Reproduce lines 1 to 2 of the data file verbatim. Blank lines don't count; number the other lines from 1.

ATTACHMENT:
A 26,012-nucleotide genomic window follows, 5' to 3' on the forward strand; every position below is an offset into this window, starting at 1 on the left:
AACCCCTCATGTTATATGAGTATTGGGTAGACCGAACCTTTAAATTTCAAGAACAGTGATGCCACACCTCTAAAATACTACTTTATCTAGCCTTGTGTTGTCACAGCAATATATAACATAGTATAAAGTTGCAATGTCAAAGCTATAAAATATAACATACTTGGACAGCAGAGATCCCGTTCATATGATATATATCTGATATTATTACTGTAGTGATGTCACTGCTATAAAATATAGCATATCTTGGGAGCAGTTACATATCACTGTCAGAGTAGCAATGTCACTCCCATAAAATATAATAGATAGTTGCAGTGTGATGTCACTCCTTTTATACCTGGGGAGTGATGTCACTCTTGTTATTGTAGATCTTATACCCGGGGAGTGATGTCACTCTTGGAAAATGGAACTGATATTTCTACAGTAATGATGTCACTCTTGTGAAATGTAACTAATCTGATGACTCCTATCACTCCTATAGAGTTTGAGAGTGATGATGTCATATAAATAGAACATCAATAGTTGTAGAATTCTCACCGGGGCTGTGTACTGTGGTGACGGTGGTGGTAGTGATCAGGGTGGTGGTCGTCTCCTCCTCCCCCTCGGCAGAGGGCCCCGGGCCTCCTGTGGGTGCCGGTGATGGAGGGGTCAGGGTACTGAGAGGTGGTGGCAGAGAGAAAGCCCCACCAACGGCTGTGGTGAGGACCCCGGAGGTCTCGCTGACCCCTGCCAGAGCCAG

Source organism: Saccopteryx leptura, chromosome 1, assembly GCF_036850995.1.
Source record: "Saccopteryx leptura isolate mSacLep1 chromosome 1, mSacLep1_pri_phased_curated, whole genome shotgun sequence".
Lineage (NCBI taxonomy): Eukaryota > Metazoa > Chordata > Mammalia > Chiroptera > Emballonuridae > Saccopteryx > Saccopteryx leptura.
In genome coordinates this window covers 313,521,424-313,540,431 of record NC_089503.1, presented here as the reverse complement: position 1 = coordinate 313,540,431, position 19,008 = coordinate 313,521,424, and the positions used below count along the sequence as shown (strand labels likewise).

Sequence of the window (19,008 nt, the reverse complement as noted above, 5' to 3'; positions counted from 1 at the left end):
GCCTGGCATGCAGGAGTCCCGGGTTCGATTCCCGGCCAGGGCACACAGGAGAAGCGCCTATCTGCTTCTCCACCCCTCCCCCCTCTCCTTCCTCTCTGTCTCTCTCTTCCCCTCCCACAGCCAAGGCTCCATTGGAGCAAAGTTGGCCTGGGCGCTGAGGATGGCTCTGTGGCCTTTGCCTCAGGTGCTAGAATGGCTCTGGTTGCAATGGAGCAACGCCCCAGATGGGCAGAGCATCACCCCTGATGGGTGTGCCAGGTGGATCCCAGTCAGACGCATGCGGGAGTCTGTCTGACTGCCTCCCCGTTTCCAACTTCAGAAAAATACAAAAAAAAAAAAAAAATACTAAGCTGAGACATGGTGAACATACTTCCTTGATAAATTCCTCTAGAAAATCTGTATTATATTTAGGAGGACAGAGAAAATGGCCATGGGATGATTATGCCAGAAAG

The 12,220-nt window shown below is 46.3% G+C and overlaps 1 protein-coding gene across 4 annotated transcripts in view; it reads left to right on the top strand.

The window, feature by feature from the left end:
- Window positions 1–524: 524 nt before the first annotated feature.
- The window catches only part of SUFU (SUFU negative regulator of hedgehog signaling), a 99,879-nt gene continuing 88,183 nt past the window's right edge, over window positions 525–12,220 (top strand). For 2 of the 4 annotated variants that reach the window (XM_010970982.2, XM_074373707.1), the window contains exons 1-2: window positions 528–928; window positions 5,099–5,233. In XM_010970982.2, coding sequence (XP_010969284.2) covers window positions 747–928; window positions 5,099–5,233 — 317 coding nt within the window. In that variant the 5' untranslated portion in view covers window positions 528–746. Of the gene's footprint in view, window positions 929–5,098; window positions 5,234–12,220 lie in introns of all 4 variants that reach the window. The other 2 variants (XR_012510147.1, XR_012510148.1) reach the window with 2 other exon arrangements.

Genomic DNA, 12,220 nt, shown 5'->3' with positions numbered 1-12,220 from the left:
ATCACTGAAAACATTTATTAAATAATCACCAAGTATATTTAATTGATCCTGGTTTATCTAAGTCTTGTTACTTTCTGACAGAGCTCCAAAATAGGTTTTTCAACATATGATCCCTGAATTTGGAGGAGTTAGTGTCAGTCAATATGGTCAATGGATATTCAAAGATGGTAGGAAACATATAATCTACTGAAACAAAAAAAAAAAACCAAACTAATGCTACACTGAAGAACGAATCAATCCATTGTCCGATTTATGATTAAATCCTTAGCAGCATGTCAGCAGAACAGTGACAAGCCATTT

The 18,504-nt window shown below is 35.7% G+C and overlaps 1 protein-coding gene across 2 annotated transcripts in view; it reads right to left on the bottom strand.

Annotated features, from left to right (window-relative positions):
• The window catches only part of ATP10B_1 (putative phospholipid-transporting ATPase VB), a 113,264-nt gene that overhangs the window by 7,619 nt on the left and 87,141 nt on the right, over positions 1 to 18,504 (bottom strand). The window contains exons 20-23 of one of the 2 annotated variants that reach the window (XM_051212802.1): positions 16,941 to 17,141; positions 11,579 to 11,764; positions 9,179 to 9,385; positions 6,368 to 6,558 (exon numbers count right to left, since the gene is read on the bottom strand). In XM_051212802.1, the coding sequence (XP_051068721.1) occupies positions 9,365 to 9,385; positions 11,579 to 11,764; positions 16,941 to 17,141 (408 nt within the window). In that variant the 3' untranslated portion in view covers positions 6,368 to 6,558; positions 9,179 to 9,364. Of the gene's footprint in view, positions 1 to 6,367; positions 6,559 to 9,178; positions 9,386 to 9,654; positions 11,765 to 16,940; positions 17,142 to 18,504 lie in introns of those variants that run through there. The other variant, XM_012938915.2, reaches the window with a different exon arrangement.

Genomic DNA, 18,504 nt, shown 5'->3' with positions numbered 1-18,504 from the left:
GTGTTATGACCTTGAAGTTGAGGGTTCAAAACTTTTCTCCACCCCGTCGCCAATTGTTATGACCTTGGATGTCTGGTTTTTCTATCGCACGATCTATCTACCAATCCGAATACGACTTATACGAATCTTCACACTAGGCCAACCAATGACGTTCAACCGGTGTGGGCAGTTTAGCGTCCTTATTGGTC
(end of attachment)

A 26,012-nucleotide genomic window follows, 5' to 3' on the forward strand; every position below is an offset into this window, starting at 1 on the left:
AACCCCTCATGTTATATGAGTATTGGGTAGACCGAACCTTTAAATTTCAAGAACAGTGATGCCACACCTCTAAAATACTACTTTATCTAGCCTTGTGTTGTCACAGCAATATATAACATAGTATAAAGTTGCAATGTCAAAGCTATAAAATATAACATACTTGGACAGCAGAGATCCCGTTCATATGATATATATCTGATATTATTACTGTAGTGATGTCACTGCTATAAAATATAGCATATCTTGGGAGCAGTTACATATCACTGTCAGAGTAGCAATGTCACTCCCATAAAATATAATAGATAGTTGCAGTGTGATGTCACTCCTTTTATACCTGGGGAGTGATGTCACTCTTGTTATTGTAGATCTTATACCCGGGGAGTGATGTCACTCTTGGAAAATGGAACTGATATTTCTACAGTAATGATGTCACTCTTGTGAAATGTAACTAATCTGATGACTCCTATCACTCCTATAGAGTTTGAGAGTGATGATGTCATATAAATAGAACATCAATAGTTGTAGAATTCTCACCGGGGCTGTGTACTGTGGTGACGGTGGTGGTAGTGATCAGGGTGGTGGTCGTCTCCTCCTCCCCCTCGGCAGAGGGCCCCGGGCCTCCTGTGGGTGCCGGTGATGGAGGGGTCAGGGTACTGAGAGGTGGTGGCAGAGAGAAAGCCCCACCAACGGCTGTGGTGAGGACCCCGGAGGTCTCGCTGACCCCTGCCAGAGCCAG